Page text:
Some of these reports are available in PDF format only. Persons using assistive technology may not be able to fully access the information in these files. For additional assistance, please contact Pamela.S.Baker@illinois.gov.
The Division of Developmental Disabilities (DDD) provides summary information of abuse, neglect and exploitation allegations and substantiations involving Community Integrated Living Arrangement (CILA) providers. This information is organized by State Fiscal Year (7/1 through 6/30 of each year).
The information serves as one of the tools for consumers and others to help in selecting and monitoring services and providers. Please remember that this information is only one tool. Consumers and families are strongly encouraged to talk with Individual Service and Support Advocacy (ISSA) agencies, to talk with providers directly, see services as they are being delivered, and talk with other individuals about the provider's services.
The first two columns of the reports list the name of the CILA provider and the total number of people served (census). The reports then indicate the number of allegations of abuse/neglect/exploitation reported to and accepted by the Office of Inspector General (OIG) for investigation.The results of investigations are listed in the next five columns. See OIG Definitions for an explanation of these results. If the investigation is ongoing, it is counted in the Pending Cases column. The last two columns reflect the number of allegations and substantiated results in the context of the size of the provider's CILA program. This is done so the consumer can compare provider agencies.
Please note: While we try to eliminate all instances of abuse, neglect and exploitation, it is recognized nationally that these incidents do occur. It is important to identify abuse, neglect and exploitation; report and address the incidents; and prevent incidents in the future.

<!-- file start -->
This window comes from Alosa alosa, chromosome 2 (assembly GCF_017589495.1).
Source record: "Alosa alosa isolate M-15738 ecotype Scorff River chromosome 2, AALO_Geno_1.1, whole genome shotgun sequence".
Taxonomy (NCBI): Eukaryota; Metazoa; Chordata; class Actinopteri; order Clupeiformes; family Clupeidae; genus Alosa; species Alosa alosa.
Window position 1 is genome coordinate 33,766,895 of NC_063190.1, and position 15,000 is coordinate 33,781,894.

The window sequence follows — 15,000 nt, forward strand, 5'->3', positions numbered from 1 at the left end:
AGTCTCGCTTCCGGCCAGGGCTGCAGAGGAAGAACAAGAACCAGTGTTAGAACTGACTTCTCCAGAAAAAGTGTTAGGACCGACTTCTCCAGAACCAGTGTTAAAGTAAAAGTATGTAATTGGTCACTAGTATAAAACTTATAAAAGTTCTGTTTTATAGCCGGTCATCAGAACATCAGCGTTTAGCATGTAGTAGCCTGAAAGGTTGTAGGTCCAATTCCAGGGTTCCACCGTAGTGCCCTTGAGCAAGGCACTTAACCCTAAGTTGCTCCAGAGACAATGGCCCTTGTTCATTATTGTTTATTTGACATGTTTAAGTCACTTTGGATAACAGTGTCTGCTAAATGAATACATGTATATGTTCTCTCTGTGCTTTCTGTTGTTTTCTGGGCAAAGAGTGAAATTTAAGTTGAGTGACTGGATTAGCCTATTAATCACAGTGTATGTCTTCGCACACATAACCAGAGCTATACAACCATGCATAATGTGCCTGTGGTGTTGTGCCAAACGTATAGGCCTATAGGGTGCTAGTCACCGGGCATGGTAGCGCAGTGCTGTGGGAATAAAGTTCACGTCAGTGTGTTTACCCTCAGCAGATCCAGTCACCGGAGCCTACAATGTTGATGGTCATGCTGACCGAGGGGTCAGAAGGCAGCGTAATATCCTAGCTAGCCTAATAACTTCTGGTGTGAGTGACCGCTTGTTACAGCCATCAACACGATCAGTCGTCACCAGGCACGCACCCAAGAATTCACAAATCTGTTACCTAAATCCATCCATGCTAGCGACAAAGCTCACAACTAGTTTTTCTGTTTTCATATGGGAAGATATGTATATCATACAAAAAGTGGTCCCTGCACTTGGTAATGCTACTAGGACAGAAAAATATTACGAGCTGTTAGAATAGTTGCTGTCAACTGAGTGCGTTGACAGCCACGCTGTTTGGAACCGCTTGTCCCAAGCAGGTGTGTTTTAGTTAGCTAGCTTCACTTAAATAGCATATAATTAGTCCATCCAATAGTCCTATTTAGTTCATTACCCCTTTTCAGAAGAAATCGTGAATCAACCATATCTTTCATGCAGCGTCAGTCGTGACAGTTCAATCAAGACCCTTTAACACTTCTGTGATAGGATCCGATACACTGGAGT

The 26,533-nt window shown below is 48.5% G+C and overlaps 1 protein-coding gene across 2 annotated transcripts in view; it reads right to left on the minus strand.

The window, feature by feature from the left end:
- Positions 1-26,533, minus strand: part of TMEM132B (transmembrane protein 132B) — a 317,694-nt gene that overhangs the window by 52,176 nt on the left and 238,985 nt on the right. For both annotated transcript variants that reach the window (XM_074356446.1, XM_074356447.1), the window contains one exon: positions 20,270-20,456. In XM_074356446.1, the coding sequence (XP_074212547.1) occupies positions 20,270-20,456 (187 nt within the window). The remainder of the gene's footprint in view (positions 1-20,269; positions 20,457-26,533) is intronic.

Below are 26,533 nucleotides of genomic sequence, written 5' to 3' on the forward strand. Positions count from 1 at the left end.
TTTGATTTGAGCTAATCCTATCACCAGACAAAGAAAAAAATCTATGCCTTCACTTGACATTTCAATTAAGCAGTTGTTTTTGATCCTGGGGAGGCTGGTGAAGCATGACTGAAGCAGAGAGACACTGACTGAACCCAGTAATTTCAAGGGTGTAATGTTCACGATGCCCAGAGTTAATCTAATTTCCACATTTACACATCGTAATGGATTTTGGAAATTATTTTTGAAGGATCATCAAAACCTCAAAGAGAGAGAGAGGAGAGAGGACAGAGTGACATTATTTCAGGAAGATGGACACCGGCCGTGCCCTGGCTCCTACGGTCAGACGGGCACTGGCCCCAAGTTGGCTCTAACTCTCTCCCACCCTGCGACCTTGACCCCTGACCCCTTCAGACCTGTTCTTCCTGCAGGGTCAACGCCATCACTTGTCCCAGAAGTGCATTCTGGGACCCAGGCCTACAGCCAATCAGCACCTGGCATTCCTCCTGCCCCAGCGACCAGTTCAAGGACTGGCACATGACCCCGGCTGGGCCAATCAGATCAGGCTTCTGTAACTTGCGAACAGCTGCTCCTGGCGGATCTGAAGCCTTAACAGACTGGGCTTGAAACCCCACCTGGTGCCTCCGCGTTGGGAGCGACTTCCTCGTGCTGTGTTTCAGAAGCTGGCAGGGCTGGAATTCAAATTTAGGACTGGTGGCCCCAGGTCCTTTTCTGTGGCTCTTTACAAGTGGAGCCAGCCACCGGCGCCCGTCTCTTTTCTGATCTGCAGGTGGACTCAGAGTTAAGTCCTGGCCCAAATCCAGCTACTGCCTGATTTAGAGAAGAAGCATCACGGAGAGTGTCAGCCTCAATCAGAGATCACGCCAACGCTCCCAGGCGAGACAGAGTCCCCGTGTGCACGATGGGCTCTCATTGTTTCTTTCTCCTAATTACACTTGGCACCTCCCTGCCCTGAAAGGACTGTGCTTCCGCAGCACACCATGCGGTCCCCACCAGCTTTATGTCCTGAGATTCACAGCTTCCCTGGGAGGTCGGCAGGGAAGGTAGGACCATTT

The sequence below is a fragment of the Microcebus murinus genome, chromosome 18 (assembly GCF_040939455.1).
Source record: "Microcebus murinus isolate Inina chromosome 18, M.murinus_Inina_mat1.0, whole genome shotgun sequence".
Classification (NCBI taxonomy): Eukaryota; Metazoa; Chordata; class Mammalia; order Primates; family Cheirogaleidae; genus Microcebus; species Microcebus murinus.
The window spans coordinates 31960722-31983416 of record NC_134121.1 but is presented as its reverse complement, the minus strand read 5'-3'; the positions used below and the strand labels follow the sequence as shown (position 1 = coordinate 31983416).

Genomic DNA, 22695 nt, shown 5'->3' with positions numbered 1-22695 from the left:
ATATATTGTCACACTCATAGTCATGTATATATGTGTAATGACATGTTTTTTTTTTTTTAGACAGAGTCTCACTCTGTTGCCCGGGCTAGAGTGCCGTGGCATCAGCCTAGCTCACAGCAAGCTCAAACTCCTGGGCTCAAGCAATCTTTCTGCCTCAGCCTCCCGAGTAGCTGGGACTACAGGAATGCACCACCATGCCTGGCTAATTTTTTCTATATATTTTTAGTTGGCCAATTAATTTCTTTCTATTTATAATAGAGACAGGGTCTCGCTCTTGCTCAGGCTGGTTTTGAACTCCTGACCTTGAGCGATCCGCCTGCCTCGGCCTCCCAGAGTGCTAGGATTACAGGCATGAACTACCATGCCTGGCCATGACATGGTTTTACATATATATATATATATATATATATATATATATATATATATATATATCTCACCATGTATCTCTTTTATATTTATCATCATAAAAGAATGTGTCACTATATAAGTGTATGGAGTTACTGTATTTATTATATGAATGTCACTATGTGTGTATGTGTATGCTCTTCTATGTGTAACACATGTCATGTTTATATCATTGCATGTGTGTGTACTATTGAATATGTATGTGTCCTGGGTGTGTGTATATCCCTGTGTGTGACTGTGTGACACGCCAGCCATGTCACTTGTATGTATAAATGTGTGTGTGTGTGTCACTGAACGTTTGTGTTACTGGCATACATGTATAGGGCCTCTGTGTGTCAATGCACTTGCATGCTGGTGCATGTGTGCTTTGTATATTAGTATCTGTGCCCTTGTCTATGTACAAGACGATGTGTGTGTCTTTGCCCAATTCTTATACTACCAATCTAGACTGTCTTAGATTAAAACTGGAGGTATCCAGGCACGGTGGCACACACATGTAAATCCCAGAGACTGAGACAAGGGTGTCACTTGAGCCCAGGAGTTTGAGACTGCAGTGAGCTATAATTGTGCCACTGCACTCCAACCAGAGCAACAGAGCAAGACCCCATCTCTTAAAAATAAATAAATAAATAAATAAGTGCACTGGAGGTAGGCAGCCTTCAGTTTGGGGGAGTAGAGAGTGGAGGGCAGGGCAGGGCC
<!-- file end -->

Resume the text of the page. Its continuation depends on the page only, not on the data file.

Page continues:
Rates of "Reported Allegations" and "Substantiated Allegations" are calculated "per 100 People Served" as a comparison of providers regardless of the census of each provider's CILA program. A higher rate of allegations and substantiations may show that a provider is struggling to provide safe and quality services, but a rate that is zero, or too low, might indicate problems as well. Zero or few allegations could mean that the provider may not encourage identification and self-reporting of allegations. This could mean there are instances that are not known and not addressed.
As you read this information, be aware that rates of "Substantiated Allegations per 100 People Served" are not final until results of "Pending Cases" are known. Investigation of allegations takes time. The Office of the Inspector General tells us that investigations pending for a longer period of time are often more likely to be substantiated. Information in the "Substantiated Allegations per 100 People Served" column should be considered preliminary until all investigations are final and no longer pending.